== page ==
On Friday, three San Francisco doctors brought a request for a preliminary injunction to allow them to flout state law and help their terminally ill patients commit suicide.
The doctors joined four of their patients in February to file suit against the California attorney general’s office to force the state to allow physician-assisted suicide, three weeks after legislators offered an “aid-in-dying” bill, SB 128.
Section 401 of California’s penal code criminalizes physician-assisted suicide.
But the doctors aver that the laborious path of the lawsuit means that their terminally patients will suffer needlessly before they die. Nico van Aelstyn, representing the plaintiffs, told Bay Area public radio station KQED, “Doctors are not providing aid-in-dying because they’re afraid to; they’re afraid of being prosecuted.”
One of the plaintiffs, Angie Bloomquist, died in early August from amyotrophic lateral sclerosis, (ALS), and wanted to take the fatal medication given by her doctor, Robert Brody, months ago.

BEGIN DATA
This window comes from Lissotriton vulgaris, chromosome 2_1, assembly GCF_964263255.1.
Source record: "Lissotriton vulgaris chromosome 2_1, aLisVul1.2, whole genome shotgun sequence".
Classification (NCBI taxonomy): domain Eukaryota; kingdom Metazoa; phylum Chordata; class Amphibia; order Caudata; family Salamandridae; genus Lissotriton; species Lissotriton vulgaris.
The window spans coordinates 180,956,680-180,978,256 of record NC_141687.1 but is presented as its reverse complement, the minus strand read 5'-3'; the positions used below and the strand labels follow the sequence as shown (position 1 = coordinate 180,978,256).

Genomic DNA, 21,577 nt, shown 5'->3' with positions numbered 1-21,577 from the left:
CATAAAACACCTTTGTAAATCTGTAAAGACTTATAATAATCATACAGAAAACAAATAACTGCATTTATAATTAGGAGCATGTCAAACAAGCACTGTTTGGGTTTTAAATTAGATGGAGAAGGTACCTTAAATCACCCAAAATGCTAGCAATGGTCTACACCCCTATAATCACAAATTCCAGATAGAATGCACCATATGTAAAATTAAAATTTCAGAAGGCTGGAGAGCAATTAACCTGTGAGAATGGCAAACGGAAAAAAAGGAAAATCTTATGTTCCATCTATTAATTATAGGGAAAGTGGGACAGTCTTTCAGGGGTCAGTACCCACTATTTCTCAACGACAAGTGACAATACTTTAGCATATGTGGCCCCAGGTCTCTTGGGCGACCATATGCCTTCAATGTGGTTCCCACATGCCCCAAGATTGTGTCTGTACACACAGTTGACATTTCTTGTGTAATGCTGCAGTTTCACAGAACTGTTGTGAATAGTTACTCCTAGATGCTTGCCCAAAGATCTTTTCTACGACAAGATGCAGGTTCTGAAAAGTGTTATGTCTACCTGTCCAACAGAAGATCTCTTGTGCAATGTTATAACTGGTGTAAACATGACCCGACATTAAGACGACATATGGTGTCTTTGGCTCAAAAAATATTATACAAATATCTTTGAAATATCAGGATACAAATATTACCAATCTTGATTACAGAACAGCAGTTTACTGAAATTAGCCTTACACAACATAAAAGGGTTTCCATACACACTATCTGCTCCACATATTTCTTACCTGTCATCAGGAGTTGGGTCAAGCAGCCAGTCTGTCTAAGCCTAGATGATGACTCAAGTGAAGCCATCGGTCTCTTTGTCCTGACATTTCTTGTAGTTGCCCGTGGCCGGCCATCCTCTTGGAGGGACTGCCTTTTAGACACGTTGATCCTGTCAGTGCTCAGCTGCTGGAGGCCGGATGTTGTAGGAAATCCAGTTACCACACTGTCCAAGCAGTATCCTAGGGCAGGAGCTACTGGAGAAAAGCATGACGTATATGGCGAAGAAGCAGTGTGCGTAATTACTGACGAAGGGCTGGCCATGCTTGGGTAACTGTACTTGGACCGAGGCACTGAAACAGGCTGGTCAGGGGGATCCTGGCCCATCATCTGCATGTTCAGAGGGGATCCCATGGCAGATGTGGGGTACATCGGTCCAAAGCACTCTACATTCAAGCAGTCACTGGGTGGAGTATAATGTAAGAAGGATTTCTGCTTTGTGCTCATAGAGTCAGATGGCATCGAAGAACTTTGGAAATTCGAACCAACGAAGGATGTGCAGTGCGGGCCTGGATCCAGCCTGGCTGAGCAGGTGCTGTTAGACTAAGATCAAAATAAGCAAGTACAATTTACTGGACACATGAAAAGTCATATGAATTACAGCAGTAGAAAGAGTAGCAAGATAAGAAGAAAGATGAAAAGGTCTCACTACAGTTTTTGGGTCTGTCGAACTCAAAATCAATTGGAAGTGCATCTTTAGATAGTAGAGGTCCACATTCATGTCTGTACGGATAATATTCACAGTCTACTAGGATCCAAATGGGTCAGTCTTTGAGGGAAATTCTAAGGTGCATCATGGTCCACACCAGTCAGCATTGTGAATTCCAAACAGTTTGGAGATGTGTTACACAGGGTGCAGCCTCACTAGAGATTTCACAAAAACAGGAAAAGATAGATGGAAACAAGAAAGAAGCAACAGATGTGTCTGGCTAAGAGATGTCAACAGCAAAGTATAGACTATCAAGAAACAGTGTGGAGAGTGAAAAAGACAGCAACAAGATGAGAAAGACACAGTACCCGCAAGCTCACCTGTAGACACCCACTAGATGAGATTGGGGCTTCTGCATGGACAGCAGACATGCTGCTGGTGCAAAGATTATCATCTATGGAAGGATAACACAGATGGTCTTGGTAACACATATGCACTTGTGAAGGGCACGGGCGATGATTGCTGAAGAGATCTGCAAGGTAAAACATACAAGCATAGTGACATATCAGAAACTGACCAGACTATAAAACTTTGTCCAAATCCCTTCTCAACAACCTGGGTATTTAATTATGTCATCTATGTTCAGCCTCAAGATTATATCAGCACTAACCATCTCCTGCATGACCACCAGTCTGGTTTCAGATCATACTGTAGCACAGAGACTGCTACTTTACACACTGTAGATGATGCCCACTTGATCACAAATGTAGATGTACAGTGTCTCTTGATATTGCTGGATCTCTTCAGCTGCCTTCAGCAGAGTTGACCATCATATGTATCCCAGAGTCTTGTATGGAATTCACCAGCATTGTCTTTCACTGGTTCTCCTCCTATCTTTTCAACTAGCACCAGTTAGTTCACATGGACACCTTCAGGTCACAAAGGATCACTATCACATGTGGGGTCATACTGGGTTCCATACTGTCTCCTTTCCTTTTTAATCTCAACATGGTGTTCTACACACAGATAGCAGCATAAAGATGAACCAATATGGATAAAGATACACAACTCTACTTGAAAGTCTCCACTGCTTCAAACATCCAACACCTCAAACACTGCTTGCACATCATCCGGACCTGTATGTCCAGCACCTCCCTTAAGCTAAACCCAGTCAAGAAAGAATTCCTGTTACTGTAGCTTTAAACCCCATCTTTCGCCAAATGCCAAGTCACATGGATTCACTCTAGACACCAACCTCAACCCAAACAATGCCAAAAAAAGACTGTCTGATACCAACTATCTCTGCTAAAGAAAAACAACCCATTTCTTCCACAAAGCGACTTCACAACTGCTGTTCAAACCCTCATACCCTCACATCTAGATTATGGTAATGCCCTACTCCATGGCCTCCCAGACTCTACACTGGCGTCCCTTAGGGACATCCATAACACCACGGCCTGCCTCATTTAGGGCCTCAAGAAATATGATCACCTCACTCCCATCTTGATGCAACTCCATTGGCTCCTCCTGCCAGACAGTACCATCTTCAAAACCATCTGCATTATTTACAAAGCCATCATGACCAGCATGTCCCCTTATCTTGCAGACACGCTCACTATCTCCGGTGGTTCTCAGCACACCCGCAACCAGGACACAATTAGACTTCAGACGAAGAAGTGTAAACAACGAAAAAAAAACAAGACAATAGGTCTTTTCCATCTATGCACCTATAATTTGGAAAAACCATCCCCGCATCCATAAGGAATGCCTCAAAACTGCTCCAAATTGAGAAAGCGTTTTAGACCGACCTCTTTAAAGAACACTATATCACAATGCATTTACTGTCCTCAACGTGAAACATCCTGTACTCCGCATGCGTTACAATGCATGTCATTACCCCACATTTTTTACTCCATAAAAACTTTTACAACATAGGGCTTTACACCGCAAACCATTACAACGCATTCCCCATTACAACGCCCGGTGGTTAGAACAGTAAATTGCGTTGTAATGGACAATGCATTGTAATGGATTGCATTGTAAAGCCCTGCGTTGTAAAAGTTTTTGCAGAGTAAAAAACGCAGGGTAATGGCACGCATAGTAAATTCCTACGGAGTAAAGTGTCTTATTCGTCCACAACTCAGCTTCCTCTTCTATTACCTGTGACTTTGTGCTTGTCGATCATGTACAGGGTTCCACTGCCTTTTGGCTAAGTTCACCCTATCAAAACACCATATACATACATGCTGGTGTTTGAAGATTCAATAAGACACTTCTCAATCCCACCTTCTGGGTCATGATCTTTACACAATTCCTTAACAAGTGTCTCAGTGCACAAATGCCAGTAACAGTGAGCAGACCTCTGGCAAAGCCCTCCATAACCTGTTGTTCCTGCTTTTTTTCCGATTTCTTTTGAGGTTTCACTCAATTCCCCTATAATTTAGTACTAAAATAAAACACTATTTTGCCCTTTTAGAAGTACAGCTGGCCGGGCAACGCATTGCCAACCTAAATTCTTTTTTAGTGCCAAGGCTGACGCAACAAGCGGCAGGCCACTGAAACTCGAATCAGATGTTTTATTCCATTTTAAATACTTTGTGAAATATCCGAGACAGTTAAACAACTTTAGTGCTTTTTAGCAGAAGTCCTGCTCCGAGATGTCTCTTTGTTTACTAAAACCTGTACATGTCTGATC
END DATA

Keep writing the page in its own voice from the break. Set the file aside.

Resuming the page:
Van Aelstyn said, “This is truly an instance where justice delayed was justice denied. While we acted as fast as we could, it was not fast enough to provide relief for Angie. Should the next patient of Dr. Brody’s suffer the way Angie did?”
But the state attorney general’s office bluntly state that the three doctors should not be allowed to ignore or change state law by themselves, that the issue should be decided by legislators or voters.
In July, San Diego Superior Court Judge Gregory Pollack ruled against three plaintiffs requesting the right to take lethal medication. The plaintiffs filed an appeal.